Tampa Bay Buccaneers linebacker Devin White, left, takes down running back Dare Ogunbowale (44) after a reception during an NFL football training camp practice Tuesday, July 30, 2019, in Tampa, Fla. (AP Photo/Chris O'Meara)
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TAMPA, Fla. (AP) — Devin White is the new face of Tampa Bay's defense, and the 21-year-old rookie linebacker welcomes the responsibilities that come along with that.

"I've always been in big roles in my life. Everything I did, I always kind of grew up faster than probably what I should've, and I think it kind of helped me," White, the No. 5 overall pick in the NFL draft out of LSU, said about lofty expectations accompanying his arrival to a franchise that's missed the playoffs 11 consecutive seasons — the second-longest drought in the league behind Cleveland's 16-year hiatus.

"I wasn't a guy who sat around and played video games all day. I was a guy who was working, trying to make my own cash and stuff," White added. "I always have been that guy, and I'm going to keep being that guy. I've always had a lot of pressure on me, and always did good with it. I'm very comfortable with myself and knowing my abilities."

With six-time Pro Bowl tackle Gerald McCoy now wearing the uniform of the NFC South rival Carolina Panthers, White is the unquestioned leader of a young defense that ranked among the league's worst over the past decade.

The Bucs lured coach Bruce Arians out of retirement to try find out once and for all if fifth-year pro Jameis Winston is the team's long-term answer at quarterback. He's brought in former New York Jets coach Todd Bowles to try to fix the defense, which has converted to a 3-4 scheme being built around the 6-foot-1, 237-pound White.

Arians and Bowles feel the 2018 Butkus Award winner as college football's top linebacker is perfect fit for what Tampa Bay wants to do. One of the first orders of business after rookie minicamp was assigning the task of calling defensive plays to the native of Springhill, Louisiana, whose coach at LSU, Ed Orgeron, has compared him favorably to a couple of other linebackers Orgeron observed up close during a long coaching career, Ray Lewis and Patrick Willis.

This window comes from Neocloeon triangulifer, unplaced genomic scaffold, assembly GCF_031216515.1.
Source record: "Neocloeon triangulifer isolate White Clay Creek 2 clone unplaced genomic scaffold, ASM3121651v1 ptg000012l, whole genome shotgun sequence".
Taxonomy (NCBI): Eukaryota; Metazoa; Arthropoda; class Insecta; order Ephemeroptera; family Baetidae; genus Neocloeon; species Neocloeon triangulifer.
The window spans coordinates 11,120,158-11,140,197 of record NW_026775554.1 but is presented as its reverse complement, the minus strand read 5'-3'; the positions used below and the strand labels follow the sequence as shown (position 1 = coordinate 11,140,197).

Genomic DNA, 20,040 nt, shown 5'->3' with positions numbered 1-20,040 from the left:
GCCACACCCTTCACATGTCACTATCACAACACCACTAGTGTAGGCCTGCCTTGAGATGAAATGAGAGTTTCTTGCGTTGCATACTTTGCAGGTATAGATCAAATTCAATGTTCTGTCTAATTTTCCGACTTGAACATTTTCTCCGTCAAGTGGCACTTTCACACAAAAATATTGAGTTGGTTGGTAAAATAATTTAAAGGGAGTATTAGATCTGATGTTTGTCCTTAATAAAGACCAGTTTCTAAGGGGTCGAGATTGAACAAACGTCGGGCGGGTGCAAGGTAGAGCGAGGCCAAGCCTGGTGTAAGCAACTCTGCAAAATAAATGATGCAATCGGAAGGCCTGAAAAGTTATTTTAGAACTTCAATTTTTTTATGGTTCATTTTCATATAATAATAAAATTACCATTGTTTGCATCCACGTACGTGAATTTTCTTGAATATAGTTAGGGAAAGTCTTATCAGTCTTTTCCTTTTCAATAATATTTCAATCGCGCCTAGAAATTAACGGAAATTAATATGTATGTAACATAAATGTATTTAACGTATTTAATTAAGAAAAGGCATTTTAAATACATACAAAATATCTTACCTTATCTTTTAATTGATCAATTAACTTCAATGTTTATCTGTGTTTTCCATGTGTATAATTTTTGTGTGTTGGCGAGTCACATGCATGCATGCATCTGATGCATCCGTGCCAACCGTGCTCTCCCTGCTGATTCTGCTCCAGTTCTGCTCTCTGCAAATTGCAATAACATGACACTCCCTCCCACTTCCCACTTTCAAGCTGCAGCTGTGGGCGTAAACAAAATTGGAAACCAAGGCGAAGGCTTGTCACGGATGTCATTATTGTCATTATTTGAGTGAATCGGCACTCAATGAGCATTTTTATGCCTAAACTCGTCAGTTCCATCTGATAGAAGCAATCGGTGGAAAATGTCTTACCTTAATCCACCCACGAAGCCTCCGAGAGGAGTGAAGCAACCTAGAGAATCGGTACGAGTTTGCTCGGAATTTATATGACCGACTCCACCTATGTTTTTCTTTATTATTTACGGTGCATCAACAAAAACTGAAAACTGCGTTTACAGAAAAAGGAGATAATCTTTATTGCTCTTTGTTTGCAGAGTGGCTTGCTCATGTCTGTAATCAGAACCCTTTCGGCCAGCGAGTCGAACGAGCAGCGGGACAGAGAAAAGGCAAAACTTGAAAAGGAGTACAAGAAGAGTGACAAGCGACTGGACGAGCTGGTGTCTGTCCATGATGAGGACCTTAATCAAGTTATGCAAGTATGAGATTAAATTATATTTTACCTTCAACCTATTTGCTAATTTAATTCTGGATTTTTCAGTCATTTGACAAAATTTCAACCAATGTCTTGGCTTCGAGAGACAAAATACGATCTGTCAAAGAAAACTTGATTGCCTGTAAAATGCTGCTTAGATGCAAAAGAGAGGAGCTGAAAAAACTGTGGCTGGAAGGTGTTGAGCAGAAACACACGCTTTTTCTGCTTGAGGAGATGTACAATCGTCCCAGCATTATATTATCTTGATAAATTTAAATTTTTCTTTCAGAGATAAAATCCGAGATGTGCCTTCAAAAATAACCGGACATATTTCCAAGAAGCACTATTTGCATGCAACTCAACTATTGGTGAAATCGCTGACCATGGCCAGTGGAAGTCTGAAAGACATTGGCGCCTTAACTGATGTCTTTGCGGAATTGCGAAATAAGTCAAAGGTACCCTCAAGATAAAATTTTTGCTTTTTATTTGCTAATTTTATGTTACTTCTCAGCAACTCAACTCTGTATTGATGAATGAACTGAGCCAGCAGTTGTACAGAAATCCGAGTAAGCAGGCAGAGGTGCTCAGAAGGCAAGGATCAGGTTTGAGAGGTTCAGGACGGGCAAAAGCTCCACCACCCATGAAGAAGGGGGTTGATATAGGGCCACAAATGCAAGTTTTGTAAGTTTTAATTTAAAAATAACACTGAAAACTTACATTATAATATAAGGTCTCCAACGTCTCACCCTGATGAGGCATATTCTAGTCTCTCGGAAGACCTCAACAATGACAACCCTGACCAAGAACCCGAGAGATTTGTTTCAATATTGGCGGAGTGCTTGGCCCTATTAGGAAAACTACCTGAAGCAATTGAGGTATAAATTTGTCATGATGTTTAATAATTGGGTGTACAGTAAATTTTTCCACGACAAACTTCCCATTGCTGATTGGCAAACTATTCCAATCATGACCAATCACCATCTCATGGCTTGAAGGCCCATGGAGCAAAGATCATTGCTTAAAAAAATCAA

"I think that was a big part of the evaluation process. How mature he was and the accolades from coaches that we really trust that were around him every day, and you hear Ed now talk about how they can't replace him," Arians said. "So, the sky' the limit. Let's let him fail before we pull him back. See what he can't do. Right now, he can do everything. So until he says: 'Whoa, I can't learn all this stuff or I can't do that.' I don't think that's ever coming out of his mouth, though, knowing him."

White is flattered by talk of similarities between him, Lewis and Willis at this stage of their careers. He also knows it's one thing to be an outstanding prospect entering the NFL and accomplishing as much as Lewis and Willis did as pros.

Still, he's embracing the challenge of a making a difference for the Buccaneers, who haven't won a playoff game since the club's 2002 Super Bowl run led by Hall of Fame defenders Warren Sapp and Derrick Brooks.

If selecting him fifth in the draft didn't send a message about how much they're counting on him, there was no mistaking the expectations after Arians informed White he was putting the "green dot" on the rookie's helmet.

"I didn't know what a green dot was, and then once I put the helmet on, I heard Coach Todd talking through the helmet. I was like: 'Aw man, they did put a lot of responsibility on me,'" White said. "But I feel like I asked for it, and I feel like I can handle it. I never shy away from anything because I don't feel like there is anything in the world that is too big for myself."

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